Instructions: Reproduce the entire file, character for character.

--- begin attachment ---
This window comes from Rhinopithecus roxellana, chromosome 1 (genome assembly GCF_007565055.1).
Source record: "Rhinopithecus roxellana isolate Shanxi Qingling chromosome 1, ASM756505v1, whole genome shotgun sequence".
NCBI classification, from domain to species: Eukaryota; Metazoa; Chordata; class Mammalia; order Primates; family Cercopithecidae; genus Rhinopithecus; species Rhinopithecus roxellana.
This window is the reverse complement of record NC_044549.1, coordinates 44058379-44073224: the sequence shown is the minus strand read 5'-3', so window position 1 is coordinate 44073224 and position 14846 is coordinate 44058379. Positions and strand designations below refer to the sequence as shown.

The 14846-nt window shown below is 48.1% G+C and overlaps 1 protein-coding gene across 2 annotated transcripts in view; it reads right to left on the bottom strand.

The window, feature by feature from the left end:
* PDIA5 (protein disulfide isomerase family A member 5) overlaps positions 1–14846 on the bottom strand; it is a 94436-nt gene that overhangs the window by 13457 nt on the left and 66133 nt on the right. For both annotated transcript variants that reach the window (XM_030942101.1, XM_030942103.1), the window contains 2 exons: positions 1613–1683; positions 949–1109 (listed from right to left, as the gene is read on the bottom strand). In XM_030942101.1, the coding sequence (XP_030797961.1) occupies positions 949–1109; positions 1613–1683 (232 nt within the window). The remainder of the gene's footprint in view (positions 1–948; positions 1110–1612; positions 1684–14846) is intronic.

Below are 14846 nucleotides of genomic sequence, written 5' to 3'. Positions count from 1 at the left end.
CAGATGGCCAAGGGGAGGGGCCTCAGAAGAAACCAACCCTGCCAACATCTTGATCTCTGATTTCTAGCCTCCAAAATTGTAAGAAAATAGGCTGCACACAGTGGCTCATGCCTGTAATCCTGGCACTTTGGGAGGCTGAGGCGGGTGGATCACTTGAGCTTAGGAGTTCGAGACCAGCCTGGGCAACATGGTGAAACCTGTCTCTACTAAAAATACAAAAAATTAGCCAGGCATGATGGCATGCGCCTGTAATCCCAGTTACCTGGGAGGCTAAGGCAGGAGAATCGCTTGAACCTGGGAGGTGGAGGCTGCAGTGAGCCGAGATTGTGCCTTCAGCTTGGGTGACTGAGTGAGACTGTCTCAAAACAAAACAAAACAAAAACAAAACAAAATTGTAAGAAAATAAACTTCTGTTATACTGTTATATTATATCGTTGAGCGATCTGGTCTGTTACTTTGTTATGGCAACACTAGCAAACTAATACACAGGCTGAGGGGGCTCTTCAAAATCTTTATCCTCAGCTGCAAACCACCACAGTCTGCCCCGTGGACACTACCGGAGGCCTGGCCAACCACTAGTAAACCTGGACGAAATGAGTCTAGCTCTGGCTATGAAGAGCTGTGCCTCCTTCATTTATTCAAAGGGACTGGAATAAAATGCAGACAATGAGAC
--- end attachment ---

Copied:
This window comes from Rhinopithecus roxellana, chromosome 1 (genome assembly GCF_007565055.1).
Source record: "Rhinopithecus roxellana isolate Shanxi Qingling chromosome 1, ASM756505v1, whole genome shotgun sequence".
NCBI classification, from domain to species: Eukaryota; Metazoa; Chordata; class Mammalia; order Primates; family Cercopithecidae; genus Rhinopithecus; species Rhinopithecus roxellana.
This window is the reverse complement of record NC_044549.1, coordinates 44058379-44073224: the sequence shown is the minus strand read 5'-3', so window position 1 is coordinate 44073224 and position 14846 is coordinate 44058379. Positions and strand designations below refer to the sequence as shown.

The 14846-nt window shown below is 48.1% G+C and overlaps 1 protein-coding gene across 2 annotated transcripts in view; it reads right to left on the bottom strand.

The window, feature by feature from the left end:
* PDIA5 (protein disulfide isomerase family A member 5) overlaps positions 1–14846 on the bottom strand; it is a 94436-nt gene that overhangs the window by 13457 nt on the left and 66133 nt on the right. For both annotated transcript variants that reach the window (XM_030942101.1, XM_030942103.1), the window contains 2 exons: positions 1613–1683; positions 949–1109 (listed from right to left, as the gene is read on the bottom strand). In XM_030942101.1, the coding sequence (XP_030797961.1) occupies positions 949–1109; positions 1613–1683 (232 nt within the window). The remainder of the gene's footprint in view (positions 1–948; positions 1110–1612; positions 1684–14846) is intronic.

Below are 14846 nucleotides of genomic sequence, written 5' to 3'. Positions count from 1 at the left end.
CAGATGGCCAAGGGGAGGGGCCTCAGAAGAAACCAACCCTGCCAACATCTTGATCTCTGATTTCTAGCCTCCAAAATTGTAAGAAAATAGGCTGCACACAGTGGCTCATGCCTGTAATCCTGGCACTTTGGGAGGCTGAGGCGGGTGGATCACTTGAGCTTAGGAGTTCGAGACCAGCCTGGGCAACATGGTGAAACCTGTCTCTACTAAAAATACAAAAAATTAGCCAGGCATGATGGCATGCGCCTGTAATCCCAGTTACCTGGGAGGCTAAGGCAGGAGAATCGCTTGAACCTGGGAGGTGGAGGCTGCAGTGAGCCGAGATTGTGCCTTCAGCTTGGGTGACTGAGTGAGACTGTCTCAAAACAAAACAAAACAAAAACAAAACAAAATTGTAAGAAAATAAACTTCTGTTATACTGTTATATTATATCGTTGAGCGATCTGGTCTGTTACTTTGTTATGGCAACACTAGCAAACTAATACACAGGCTGAGGGGGCTCTTCAAAATCTTTATCCTCAGCTGCAAACCACCACAGTCTGCCCCGTGGACACTACCGGAGGCCTGGCCAACCACTAGTAAACCTGGACGAAATGAGTCTAGCTCTGGCTATGAAGAGCTGTGCCTCCTTCATTTATTCAAAGGGACTGGAATAAAATGCAGACAATGAGAC